• 48. What else can we be except darkness, except aberration, and except sin, without the light of faith, without Christ, and without charity?

The Absolute Necessity of Grace

  • 1. What else remains for the soul that has lost God and His grace except sin and the consequences of sin, a proud poverty and a slothful indigence, that is, a general impotence for labor, for prayer, and for every good work?
  • 2. The grace of Jesus Christ, which is the efficacious principle of every kind of good, is necessary for every good work; without it, not only is nothing done, but nothing can be done.
  • 5. When God does not soften a heart by the interior unction of His grace, exterior exhortations and graces are of no service except to harden it the more.
  • 9. The grace of Christ is a supreme grace, without which we can never confess Christ, and with which we never deny Him.

The Irresistibility of Grace

  • 10. Grace is the working of the omnipotent hand of God, which nothing can hinder or retard.
  • 11. Grace is nothing else than the omnipotent Will of God, ordering and doing what He orders.
  • 12. When God wishes to save a soul, at whatever time and at whatever place, the undoubted effect follows the Will of God.
  • 13. When God wishes to save a soul and touches it with the interior hand of His grace, no human will resists Him.
  • 14. Howsoever remote from salvation an obstinate sinner is, when Jesus presents Himself to be seen by him in the salutary light of His grace, the sinner is forced to surrender himself, to have recourse to Him, and to humble himself, and to adore his Savior.
  • 15. When God accompanies His commandment and His eternal exhortation by the unction of His Spirit and by the interior force of His grace, He works that obedience in the heart that He is seeking.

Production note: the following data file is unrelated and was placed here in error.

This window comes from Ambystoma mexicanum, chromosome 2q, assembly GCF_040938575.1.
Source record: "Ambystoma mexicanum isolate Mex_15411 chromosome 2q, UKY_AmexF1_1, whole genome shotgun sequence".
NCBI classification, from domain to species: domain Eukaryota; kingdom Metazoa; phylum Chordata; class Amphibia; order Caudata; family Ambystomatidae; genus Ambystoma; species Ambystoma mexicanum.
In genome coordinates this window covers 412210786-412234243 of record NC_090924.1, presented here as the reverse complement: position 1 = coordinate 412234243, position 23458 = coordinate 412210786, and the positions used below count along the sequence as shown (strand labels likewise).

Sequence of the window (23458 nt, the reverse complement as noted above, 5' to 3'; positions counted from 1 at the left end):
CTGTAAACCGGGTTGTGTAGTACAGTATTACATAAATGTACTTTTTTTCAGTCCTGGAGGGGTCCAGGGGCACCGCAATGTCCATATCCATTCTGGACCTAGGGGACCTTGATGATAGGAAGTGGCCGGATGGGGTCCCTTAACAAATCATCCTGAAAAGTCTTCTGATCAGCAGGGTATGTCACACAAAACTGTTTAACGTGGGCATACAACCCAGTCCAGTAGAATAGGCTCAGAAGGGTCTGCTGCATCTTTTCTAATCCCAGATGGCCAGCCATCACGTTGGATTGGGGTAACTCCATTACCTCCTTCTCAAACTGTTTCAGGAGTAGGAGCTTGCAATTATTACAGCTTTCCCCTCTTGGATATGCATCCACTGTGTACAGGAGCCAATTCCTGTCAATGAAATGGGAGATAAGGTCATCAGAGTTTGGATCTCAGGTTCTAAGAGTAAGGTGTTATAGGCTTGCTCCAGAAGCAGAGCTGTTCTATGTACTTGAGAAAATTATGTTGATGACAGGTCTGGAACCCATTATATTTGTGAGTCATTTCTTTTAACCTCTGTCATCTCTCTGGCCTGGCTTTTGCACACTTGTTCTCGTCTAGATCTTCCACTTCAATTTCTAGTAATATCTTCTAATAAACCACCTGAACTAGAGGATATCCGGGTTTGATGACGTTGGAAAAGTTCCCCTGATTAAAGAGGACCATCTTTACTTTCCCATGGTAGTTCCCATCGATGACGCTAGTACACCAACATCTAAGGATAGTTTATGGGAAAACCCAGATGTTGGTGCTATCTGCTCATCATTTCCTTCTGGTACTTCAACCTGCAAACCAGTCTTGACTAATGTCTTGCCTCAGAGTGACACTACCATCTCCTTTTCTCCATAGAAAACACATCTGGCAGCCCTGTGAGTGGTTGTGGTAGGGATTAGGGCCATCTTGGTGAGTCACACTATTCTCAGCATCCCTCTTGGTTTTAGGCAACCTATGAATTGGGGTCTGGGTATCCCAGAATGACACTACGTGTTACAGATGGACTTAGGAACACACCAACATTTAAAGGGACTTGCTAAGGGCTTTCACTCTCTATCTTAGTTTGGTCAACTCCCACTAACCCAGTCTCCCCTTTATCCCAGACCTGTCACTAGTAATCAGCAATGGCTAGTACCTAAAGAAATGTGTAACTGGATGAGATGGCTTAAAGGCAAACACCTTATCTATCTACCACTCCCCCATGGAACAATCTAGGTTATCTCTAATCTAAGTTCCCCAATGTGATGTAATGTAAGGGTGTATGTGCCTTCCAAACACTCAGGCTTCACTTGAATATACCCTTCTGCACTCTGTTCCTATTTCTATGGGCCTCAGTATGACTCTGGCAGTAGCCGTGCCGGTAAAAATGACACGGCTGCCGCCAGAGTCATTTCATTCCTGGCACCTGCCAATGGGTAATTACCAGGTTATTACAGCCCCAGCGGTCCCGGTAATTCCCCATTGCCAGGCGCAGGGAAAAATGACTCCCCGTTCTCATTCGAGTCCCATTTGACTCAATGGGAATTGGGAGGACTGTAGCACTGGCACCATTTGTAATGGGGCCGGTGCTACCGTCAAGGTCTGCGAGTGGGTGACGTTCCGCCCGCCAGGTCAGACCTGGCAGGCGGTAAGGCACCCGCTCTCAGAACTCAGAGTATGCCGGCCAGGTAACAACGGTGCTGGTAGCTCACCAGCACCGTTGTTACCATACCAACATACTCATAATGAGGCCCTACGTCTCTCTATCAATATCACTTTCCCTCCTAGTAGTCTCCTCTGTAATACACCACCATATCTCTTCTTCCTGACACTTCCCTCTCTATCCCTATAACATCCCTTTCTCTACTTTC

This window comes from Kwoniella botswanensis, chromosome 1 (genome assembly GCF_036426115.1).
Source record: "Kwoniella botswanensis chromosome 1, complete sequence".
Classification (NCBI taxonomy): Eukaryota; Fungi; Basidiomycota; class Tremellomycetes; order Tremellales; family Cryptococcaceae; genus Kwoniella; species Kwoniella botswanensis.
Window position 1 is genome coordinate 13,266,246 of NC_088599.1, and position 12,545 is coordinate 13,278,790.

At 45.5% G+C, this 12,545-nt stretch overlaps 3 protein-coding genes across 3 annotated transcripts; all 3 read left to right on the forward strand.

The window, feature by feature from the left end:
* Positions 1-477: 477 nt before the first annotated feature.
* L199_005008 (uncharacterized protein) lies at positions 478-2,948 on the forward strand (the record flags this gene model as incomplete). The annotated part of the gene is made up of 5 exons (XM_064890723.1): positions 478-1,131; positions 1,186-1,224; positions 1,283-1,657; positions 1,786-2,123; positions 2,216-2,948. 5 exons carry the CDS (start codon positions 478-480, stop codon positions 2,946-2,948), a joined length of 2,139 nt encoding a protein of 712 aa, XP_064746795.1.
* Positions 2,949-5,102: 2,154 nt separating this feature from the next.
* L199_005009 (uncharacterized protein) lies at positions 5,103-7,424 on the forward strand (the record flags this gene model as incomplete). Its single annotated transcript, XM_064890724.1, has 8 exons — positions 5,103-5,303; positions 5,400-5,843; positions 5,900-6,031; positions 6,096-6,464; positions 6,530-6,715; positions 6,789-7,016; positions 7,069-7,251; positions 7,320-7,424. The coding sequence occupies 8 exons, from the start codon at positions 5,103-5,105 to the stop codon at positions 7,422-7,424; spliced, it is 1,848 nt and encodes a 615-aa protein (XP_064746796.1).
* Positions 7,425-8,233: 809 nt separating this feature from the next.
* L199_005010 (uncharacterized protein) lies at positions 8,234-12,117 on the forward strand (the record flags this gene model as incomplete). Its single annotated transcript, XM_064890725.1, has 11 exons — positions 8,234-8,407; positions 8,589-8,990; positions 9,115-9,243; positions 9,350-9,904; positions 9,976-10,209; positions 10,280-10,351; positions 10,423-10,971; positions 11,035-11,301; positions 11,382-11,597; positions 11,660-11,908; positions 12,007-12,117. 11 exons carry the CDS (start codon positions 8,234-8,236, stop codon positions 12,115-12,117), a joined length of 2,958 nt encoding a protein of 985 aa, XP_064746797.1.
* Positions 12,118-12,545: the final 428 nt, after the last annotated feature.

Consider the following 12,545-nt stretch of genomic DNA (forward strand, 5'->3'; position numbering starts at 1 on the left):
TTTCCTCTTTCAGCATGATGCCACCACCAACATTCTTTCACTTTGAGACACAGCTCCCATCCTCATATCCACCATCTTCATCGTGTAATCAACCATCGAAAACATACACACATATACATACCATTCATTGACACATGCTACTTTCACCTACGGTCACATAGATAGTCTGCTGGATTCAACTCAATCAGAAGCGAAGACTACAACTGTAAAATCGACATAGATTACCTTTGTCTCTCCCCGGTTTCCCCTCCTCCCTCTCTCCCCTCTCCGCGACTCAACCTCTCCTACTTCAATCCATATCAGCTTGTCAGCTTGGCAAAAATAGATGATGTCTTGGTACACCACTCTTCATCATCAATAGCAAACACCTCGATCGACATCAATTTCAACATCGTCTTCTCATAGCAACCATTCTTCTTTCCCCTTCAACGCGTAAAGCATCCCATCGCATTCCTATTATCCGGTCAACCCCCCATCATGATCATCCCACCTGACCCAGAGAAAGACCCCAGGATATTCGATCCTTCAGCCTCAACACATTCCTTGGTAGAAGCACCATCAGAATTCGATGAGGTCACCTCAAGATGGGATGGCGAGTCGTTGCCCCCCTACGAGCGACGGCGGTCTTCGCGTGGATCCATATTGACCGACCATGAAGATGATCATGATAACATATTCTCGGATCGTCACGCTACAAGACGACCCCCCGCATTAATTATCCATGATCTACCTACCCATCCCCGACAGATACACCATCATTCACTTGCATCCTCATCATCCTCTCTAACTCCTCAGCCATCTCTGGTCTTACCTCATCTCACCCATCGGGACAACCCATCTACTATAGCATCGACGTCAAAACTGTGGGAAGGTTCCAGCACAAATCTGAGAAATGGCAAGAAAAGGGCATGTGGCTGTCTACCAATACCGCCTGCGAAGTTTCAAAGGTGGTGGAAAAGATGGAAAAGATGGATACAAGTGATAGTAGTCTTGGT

• 16. There are no attractions which do not yield to the attractions of grace, because nothing resists the Almighty.
  • 17. Grace is that voice of the Father which teaches men interiorly and makes them come to Jesus Christ; whoever does not come to Him, after he has heard the exterior voice of the Son, is in no wise taught by the Father.

Unjust Excommunication

  • 91. The fear of an unjust excommunication should never hinder us from fulfilling our duty; never are we separated from the Church, even when by the wickedness of men we seem to be expelled from it, as long as we are attached to God, to Jesus Christ, and to the Church herself by charity.
  • 92. To suffer in peace an excommunication and an unjust anathema rather than betray truth, is to imitate St. Paul; far be it from rebelling against authority or of destroying unity.

Yes, folks, those are things that Rome has officially taught are errors – yet many of these teachings are the truth, as I think will be obvious to most of those reading.

– TurretinFan

Romans 5 a ProofText for Universalism?

April 24, 2008

Recently a poster over Steve Gregg’s forum, using the handle “Homer,” suggested (it seems, he was a bit oblique) that if Romans 5 demonstrates Original Sin, that it also is a “prooftext for Universalism.”

I had written: “Calvinists affirm what Paul taught in Romans 5, that Adam’s guilt was imputed to his family, just as Christ’s righteousness is imputed to his family.”

Homer responded that perhaps my statement seemed right when Romans 5 was “read through [a] Calvinist lens,” but then went on to claim that if Romans 5:12-15 and 18-19 are talking about spiritual death, then we have a “proof-text” for Universalism.

Before my answer, here is a reproduction of the passage (Romans 5:8-21):

Romans 5:8-21